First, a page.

It would be interesting to view the independence of financial regulators by trying to view it through the prism of how directors are considered independent. Under the new Companies Act, a director is independent, if she is a person of integrity, possesses relevant expertise, and one who is not a promoter besides other requirements. There is also a term limit for each independent director. Most importantly, there are also several accountability standards applicable to independent directors.
A more blunt definition of independence for financial regulators would be that it is independent of the government and independent of the politics and politicians who might seek to influence its behaviour. From the perspective of the second definition, the financial regulators are highly independent.
Based on the first definition, the answer is more nuanced. Broadly, all financial regulators possess high integrity, relevant expertise and experience and are relatively uninfluenced by the government. The Reserve Bank of India (RBI)'s hawkish stance on the monetary policy, for instance, is evidence of that. Top leadership of the regulator has terms, usually three to five years and that keeps limits on their power.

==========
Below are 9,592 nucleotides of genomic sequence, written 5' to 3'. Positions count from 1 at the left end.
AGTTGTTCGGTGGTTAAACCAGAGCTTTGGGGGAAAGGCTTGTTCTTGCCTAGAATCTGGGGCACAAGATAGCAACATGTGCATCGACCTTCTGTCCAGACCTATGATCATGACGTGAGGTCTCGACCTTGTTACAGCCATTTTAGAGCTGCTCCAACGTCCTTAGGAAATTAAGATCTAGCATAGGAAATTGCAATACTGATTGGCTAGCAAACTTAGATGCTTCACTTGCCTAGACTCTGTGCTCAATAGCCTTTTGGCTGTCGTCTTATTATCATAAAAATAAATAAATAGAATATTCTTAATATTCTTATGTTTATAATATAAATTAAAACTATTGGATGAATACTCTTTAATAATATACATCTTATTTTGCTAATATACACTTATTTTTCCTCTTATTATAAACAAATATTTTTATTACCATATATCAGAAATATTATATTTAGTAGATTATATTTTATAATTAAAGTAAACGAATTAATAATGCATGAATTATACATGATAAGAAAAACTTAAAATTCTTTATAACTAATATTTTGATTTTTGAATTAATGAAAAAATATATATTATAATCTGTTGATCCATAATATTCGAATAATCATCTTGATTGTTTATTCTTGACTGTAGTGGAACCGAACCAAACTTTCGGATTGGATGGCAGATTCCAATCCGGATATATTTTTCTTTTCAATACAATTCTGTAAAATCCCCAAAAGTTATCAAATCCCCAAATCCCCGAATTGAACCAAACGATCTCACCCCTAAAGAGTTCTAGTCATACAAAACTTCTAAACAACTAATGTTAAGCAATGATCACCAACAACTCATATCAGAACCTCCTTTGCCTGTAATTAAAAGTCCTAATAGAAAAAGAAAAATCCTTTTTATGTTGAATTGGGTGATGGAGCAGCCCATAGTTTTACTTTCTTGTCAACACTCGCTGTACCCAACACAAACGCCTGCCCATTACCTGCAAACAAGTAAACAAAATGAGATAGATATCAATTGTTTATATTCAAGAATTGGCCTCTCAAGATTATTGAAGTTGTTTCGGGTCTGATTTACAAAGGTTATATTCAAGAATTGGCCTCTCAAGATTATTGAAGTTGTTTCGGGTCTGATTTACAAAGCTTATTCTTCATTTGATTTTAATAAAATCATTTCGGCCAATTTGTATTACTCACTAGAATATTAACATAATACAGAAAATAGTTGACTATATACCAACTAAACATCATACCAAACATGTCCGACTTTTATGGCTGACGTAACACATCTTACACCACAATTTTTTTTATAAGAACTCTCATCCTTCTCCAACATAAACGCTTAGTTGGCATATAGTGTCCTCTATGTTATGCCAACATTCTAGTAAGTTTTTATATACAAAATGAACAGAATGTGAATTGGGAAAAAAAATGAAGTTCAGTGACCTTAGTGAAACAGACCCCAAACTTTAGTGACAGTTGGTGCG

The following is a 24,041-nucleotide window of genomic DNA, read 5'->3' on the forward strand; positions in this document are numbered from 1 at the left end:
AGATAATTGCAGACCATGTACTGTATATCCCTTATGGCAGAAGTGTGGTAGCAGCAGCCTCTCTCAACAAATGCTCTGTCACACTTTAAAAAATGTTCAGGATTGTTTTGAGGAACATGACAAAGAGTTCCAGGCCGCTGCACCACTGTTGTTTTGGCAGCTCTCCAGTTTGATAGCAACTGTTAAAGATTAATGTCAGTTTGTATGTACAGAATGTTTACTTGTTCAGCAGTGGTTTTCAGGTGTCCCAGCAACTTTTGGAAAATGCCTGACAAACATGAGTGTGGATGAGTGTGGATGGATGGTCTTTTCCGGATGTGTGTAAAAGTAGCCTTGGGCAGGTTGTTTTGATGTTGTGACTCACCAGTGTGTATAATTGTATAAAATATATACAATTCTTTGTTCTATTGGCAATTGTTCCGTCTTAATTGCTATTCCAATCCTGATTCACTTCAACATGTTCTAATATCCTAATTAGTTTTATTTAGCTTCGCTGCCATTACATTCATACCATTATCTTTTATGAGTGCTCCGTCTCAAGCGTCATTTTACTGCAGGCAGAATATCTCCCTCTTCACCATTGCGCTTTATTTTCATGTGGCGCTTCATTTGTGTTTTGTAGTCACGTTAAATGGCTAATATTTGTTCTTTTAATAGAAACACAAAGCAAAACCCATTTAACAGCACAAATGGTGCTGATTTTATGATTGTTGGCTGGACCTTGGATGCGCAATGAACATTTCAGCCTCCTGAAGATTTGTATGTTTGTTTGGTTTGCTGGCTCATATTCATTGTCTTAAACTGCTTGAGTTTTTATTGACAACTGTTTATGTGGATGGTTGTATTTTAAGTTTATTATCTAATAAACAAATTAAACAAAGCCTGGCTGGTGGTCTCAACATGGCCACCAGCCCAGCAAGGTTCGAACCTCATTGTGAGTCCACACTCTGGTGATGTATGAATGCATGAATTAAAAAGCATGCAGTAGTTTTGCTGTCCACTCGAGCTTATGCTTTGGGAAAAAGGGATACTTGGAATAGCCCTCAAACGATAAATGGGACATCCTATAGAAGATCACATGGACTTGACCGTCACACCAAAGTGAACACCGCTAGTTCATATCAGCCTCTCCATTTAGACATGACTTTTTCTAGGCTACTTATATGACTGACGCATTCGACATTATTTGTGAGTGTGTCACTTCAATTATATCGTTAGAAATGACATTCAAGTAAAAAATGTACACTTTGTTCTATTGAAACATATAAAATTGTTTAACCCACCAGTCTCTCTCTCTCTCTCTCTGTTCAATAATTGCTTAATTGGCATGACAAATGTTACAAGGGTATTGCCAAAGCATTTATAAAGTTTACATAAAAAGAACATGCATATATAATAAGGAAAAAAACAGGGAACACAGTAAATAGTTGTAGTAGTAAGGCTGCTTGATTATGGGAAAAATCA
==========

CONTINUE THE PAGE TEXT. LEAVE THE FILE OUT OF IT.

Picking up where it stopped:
However, the integrity of the regulators has a missing twin. And that is accountability. Not only is accountability weak with some financial regulators but this lack of accountability often flows from the over-confidence of its integrity and expertise. The classic example of this weak accountability is the way payment bank licences were handed out as if alms were distributed.
In a rule of law country, if eligibility of standards is set, it cannot be open to give a licence only to some people who meet the standards. It must be given to all who qualify. The only reason RBI can get away with it is because hardly anyone suspects foul play. The award is wrong but it is also objective and uninfluenced by politics or money.
Similarly, Sebi's investigations are carried out with a gun on the head of witnesses asked to furnish information in a day or even half a day. These excesses are tolerated, but we do need independence coupled with accountability for true independence of regulators.
Founder, Finsec Law Advisors
The author is former executive director of Sebi. The views expressed are personal